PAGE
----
Spread the word about colorectal cancer with this tool kit
You will find information to raise awareness through different outlets
about colorectal cancer prevention and early detection. We hope you use
this guide to help spread awareness throughout the year and during the
month of March- National Colorectal Cancer Awareness month-with your patients
This kit is for all interested healthcare providers who want to help spread
the word about screening for colorectal cancer.
You will find suggested sample social media messaging to post, as well
as download printable fact sheets, posters, post cards, images and find
additional info through links to other resources.
We’ve made it easier for you to make a difference. This toolkit is
full of ideas to help you take action today. For example:
Share information on your social media outlets about Colorectal Cancer.
Add information about colorectal cancer to your newsletter.
Tweet about Colorectal Cancer Awareness Month.
Host a community event where patients can be active while learning about local
Add infographics to your website or social media profile.
How can I make a difference?
Anyone can raise awareness about colorectal cancer and take action toward
prevention. Communities, organizations, families, and individuals can
get involved and spread the word.
Here are just a few ideas:
- Talk to your patients about the importance of getting screened for colorectal
cancer starting at age 50.
- Encourage patients to get active - exercise may help reduce the risk of
Encourage your patients
over 50 to use this tool kit to learn more about colorectal cancer screening tests
and share information with others.
Maryland Colorectal Cancer Stats
Regular screening, beginning at age 50* for persons over average risk,
is the key to preventing colorectal cancer.
- *Age 45 for African Americans
- More than 90 percent of colorectal cancer in persons over 50 years
Download the Risk Factors Handout
Get the Word Out
Communicating on Social Media
Communicating on Social Media
Hashtags for Colorectal Cancer Awareness month
True or false? You should get tested regularly for colorectal cancer starting
at age 50.
Answer: Starting at age 50, get tested regularly for colorectal cancer.
When it comes to colorectal cancer screening, you have options. Decide
which screening test you prefer:
Did You Know? Regular #PhysicalActivity can help reduce your risk for colorectal
cancer. Take these steps to #GetActive:
Sample Announcement for Newsletter, Listserv, or Media Release
Cut and paste this text into your newsletter, listserv, or media release.
Add local details and quotes from your organization.
- Colorectal cancer affects all racial and ethnic groups and is most often
found in people ages 50 and older.
- Colorectal Cancer is the second leading cause of cancer death and the third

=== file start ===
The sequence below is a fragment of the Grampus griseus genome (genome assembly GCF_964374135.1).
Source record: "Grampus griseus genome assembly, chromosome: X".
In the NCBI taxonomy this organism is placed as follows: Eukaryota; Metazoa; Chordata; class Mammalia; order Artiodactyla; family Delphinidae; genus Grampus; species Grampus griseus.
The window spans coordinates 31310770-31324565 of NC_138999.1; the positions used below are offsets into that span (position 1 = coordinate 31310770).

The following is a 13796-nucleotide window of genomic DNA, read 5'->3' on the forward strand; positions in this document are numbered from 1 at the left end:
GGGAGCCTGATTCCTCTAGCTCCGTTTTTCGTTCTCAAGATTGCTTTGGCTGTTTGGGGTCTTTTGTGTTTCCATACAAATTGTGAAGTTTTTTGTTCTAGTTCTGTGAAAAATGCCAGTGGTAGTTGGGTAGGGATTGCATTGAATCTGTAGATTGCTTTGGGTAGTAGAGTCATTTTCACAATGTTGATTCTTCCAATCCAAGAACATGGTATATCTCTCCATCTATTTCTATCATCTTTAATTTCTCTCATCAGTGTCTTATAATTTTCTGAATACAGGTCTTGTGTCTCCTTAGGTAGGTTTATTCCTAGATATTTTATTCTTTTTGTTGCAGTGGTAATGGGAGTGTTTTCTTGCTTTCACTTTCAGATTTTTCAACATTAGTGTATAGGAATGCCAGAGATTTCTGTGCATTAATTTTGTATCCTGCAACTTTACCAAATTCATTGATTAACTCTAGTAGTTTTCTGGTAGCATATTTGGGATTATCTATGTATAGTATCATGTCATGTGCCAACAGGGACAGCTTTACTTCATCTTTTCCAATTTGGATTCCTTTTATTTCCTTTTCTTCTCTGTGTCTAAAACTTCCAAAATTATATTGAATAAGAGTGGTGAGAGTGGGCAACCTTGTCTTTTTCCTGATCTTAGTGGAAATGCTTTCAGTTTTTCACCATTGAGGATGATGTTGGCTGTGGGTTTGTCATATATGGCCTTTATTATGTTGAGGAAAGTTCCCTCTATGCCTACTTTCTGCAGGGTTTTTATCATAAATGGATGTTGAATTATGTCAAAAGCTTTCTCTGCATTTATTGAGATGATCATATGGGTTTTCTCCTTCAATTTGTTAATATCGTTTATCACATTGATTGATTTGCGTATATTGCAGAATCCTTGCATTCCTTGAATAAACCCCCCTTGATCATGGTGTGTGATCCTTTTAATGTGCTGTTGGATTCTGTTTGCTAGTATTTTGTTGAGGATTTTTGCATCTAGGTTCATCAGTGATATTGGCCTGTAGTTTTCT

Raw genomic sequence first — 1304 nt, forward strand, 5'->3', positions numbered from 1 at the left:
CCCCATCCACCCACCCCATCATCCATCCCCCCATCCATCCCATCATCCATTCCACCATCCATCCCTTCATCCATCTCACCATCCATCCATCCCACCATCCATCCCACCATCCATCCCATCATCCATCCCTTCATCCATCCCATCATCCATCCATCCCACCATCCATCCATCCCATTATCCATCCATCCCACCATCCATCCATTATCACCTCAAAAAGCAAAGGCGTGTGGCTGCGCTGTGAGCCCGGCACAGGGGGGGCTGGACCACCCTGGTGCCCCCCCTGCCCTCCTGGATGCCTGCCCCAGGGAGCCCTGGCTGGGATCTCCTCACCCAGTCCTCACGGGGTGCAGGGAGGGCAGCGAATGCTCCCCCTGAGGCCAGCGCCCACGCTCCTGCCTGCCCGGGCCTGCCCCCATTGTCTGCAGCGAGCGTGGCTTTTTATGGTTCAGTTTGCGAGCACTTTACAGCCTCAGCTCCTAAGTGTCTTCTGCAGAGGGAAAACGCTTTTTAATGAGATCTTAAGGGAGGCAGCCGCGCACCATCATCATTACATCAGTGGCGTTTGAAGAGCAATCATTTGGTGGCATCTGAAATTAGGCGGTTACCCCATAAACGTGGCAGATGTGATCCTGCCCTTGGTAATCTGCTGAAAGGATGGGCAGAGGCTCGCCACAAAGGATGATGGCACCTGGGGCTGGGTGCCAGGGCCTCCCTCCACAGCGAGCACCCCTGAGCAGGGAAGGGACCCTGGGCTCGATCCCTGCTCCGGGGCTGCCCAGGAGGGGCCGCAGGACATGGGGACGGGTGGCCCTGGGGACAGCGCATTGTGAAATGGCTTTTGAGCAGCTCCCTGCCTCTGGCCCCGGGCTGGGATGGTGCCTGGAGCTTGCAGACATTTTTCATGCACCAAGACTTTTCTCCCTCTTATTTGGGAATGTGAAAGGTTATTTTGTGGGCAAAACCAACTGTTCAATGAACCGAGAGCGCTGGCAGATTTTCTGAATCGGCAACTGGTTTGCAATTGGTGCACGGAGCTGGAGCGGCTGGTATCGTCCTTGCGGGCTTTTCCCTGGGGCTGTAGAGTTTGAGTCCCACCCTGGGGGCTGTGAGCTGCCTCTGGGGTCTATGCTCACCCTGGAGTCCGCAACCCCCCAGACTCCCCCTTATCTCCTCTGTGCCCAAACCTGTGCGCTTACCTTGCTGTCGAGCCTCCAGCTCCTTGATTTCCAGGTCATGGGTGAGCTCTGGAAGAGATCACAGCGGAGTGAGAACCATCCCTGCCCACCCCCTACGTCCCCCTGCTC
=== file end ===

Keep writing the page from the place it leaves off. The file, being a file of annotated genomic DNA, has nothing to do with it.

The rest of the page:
most commonly diagnosed cancer for men and women combined. It affects
about 1 in 20 Americans.
- The best way to prevent colorectal cancer is to get screened regularly
starting at age 50. There are often no signs or symptoms of colorectal
cancer - that’s why it’s so important to get screened.
- To increase awareness about the importance of colorectal cancer screening,
[your organization] is proudly participating in Colorectal Cancer Awareness
Month. Locally in 2018, 92 Maryland residents are affected by colorectal cancer.
- People over age 50 have the highest risk of colorectal cancer. You may
also be at higher risk if you are African American, smoke, or have a family
history of colorectal cancer. African Americans should be screened at
the age of 45.
Everyone can take these healthy steps to help prevent colorectal cancer:
- Get screened starting at age 50.
- Encourage your family members and friends over age 50 to get screened.
- Quit smoking and stay away from secondhand smoke.
- Get plenty of physical activity and eat healthy.
- For more information, visit fmh.org/colorectalscreening
Take action to prevent colorectal cancer.
1. Contact fellow healthcare providers and ask to share colorectal cancer
prevention information with their patients.
2. Host a Colorectal Cancer Awareness Month event at your office. Give
out information about colorectal screenings and talk about the importance
of getting screened.
Request a Speaker
3. Partner with local African American community organizations to encourage
people to get screened for colorectal cancer.
List of resources or contacts
4. Share Colorectal Cancer Screening options or experiences with patients
to encourage them to get their screening.
Share your Story
Routine screenings for colorectal cancer are your best defense against
See which test is right for you
Talk to your doctor about when you should have a screening colonoscopy,
as well as other screening tests that make sense for you or contact Surgical
Request More Info
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